The form that Genesis 5 and 11 use, with few exceptions, is a stereotypic formula giving the age of the patriarch at the birth of his son, the number of years that he lived after the birth of that son, and then the total number of years that he lived until he died. It is the question of the function of these numbers that attracts our attention here.
Since Zilpah is credited with “bearing” (yālaḏ̄) her grandchildren (Gen 46:18) and Bilhah is said to “bear” (yālaḏ) her grandchildren as well (Gen 46:25), it is clear that a legitimate usage of these numbers in the genealogies might well mean that B was a distant relative of A. In this case, the age of A is the age at the birth of that (unnamed) child from whom B (eventually) descended.
The ages given for the “father” when the “son” was born must be actual years, as we shall presently see. The conflation takes place not at the point of supplying the actual years at which the father had a child; it is instead at the point where the name of the next noteworthy descendant is given instead of the immediate son. The ages given function as an indicator of the fact that the effects of the Fall into sin had not yet affected human generative powers as seriously as they have more recently. The same point, of course, is to be made with regard to human longevity. The fact that the record wishes to stress is the sad mortality of men and women as a result of the sin in the Garden of Eden. The repeated litany “and he died” echoes from the pages like the solemn toll of a funeral bell.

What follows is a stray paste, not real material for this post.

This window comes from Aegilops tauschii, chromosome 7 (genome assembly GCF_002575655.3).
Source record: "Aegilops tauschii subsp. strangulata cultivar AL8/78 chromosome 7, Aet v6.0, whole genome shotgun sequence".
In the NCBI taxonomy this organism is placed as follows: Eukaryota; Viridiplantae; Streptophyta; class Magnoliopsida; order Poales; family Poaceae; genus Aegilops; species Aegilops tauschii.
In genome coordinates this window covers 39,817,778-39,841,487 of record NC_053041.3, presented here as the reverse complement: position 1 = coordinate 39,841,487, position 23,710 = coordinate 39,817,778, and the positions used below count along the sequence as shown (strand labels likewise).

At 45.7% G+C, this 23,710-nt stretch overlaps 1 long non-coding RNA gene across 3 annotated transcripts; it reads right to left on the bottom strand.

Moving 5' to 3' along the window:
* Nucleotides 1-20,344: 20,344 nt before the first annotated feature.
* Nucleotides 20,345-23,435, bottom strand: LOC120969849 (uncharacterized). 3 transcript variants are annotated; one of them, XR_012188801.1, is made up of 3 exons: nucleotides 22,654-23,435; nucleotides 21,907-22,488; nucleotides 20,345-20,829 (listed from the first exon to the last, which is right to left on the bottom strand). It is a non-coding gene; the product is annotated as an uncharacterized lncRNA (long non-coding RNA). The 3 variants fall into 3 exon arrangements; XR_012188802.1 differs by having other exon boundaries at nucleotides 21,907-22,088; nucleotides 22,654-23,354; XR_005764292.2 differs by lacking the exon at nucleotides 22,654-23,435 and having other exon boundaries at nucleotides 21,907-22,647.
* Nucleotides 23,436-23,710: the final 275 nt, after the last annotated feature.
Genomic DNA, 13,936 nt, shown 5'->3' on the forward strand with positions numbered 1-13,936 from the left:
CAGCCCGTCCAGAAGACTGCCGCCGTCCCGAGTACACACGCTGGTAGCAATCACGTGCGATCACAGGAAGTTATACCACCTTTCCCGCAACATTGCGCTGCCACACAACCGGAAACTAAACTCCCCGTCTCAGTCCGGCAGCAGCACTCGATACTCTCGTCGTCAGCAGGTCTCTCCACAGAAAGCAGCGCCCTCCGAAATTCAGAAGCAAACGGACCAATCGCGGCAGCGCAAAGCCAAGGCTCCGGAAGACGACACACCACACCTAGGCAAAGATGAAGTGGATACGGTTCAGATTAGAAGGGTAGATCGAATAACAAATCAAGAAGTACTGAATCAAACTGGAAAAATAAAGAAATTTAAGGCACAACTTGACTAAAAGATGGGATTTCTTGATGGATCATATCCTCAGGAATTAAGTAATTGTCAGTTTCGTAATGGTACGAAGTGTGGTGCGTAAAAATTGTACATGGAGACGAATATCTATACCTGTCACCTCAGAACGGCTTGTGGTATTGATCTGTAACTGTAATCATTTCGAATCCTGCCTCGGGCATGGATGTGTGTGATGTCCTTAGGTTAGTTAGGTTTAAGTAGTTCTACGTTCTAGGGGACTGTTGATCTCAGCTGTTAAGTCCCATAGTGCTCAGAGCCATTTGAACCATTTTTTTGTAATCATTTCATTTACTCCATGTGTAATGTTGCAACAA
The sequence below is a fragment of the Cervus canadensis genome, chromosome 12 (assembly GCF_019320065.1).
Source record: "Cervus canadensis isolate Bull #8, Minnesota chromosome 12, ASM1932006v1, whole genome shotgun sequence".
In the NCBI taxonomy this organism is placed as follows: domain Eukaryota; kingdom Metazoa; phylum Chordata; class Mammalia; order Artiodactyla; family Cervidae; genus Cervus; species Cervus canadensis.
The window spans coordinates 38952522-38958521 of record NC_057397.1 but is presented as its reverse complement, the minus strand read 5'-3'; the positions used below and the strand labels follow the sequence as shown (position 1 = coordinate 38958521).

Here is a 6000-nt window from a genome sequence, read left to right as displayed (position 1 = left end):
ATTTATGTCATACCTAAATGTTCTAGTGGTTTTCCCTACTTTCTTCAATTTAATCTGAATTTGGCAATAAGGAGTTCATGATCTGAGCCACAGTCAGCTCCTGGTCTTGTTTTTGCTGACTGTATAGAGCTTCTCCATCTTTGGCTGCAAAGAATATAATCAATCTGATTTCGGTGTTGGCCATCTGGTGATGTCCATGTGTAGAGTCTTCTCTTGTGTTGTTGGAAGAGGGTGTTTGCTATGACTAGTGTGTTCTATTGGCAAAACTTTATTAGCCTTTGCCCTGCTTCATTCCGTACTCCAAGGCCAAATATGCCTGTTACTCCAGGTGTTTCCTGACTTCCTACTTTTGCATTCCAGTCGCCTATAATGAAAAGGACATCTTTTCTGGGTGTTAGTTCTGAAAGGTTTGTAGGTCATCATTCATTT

Attempts to make the numbers more palatable have been crushed by the internal weight of their own argumentation or from a failure to care for all the data in a single theory. One abortive attempt was to treat the names as names of tribes rather than as names of individuals. This would seem to work until we meet up with Enoch, who was taken to heaven. It hardly seems fair to imply that the whole Enoch tribe was taken to heaven, so we are left with the idea that these really are meant to represent individuals.
Another, equally unsuccessful, rationalization was that the “years” here represented a system of counting months, or something of that sort. In this view, the years would be reduced by a factor of 10 or 12. Accordingly, Adam’s total of 930 years could be reduced to the more manageable and believable 93 or 77 years. This theory runs into trouble when Nahor becomes the father of Terah at 29 years of age in Genesis 11:24. This would mean that he actually had a child when he was 2.9 or 2.4 years old! In that case we jump from the pan into the fire. Unfortunately for this theory, there are no known biblical examples of the word year meaning anything less than the solar year we are accustomed to in general speech.